Miss Universe, China

Society & Culture

This story first appeared in Danwei on August 28, 2011, and is republished here, with slight edits, with permission. This year’s Miss Universe contest will air live from Las Vegas this Sunday, November 26. China will be represented by Roxette Qiu 邱蔷.

The band was playing “Cocaine” as the small entourage entered, but it was doubtful that any of them would ever touch the stuff: These were international representatives of China, “athletes” in a land of luxury, competing for fresh spoils.

After years of half-organized humiliations, the country is determined to seize an unusual prize this September: Miss Universe, a controversial trophy offered by a U.S. organization headed by the failed presidential candidate and China-basher, Donald Trump. [Editor’s Note: It was a very different time in 2011.]

The stiffly embossed invitations to the after-party offered the opportunity to “mingle with stars, celebrities, and Beijing’s elite,” but despite the dozens desperate for a moment, or ideally a picture, next to one, none of those at the center of this civilized scrum was remotely famous (yet). They were finalists from this year’s Miss Universe China, and the grand pageant — an impressively well organized if dutifully dull event in Beijing’s MasterCard Center [now called the Cadillac Arena] — had just finished.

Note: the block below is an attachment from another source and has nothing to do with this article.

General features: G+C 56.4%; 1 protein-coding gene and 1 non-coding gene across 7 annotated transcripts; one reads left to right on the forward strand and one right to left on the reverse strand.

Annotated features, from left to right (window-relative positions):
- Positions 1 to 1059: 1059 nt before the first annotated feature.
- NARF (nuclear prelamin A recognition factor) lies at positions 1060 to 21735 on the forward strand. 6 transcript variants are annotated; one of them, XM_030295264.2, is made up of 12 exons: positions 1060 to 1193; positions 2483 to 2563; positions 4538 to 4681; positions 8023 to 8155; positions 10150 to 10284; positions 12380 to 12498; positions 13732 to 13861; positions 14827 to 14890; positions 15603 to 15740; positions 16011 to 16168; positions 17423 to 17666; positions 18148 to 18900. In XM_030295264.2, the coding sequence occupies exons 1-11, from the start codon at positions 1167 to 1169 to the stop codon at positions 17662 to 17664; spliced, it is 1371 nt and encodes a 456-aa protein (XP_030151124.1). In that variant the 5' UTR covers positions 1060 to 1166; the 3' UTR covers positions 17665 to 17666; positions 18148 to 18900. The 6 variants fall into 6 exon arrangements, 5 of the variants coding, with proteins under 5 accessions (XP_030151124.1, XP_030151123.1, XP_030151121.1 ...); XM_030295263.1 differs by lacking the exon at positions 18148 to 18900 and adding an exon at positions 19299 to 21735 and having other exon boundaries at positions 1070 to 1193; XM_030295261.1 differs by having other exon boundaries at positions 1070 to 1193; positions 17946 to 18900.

For a country that regards itself as traditional and conservative, China has beauty contests seemingly every month: Miss World is now regularly held in Sanya, a seaside city on the island province of Hainan, which is also home to the local government’s Bikini Beauty Contest every July. Shanghai has its Miss Bikini of the Universe contest, while Chengdu is due to host this year’s Miss International Beauty Pageant.

And there are countless more flesh parades at lesser-known provincial venues. Most are corrupt, casting-couch affairs, organized for nefarious reasons, such as PR for a provincial official’s new (illegal) golf course in unglamorous Shanxi Province, in the case of one described to me recently. Others are not so welcome: Mr. Gay China was treated to an embarrassing police raid in front of world media in 2009, and the competition hasn’t been heard from since.

But if televised extravaganzas such as the 2008 Olympics demonstrate how the Chinese state is able to orchestrate world events to its exact specifications, Miss Universe can be viewed as the private sector’s ambition to do the same — albeit with government approval, on a smaller scale, and with a blizzard of confetti replacing the climactic fireworks.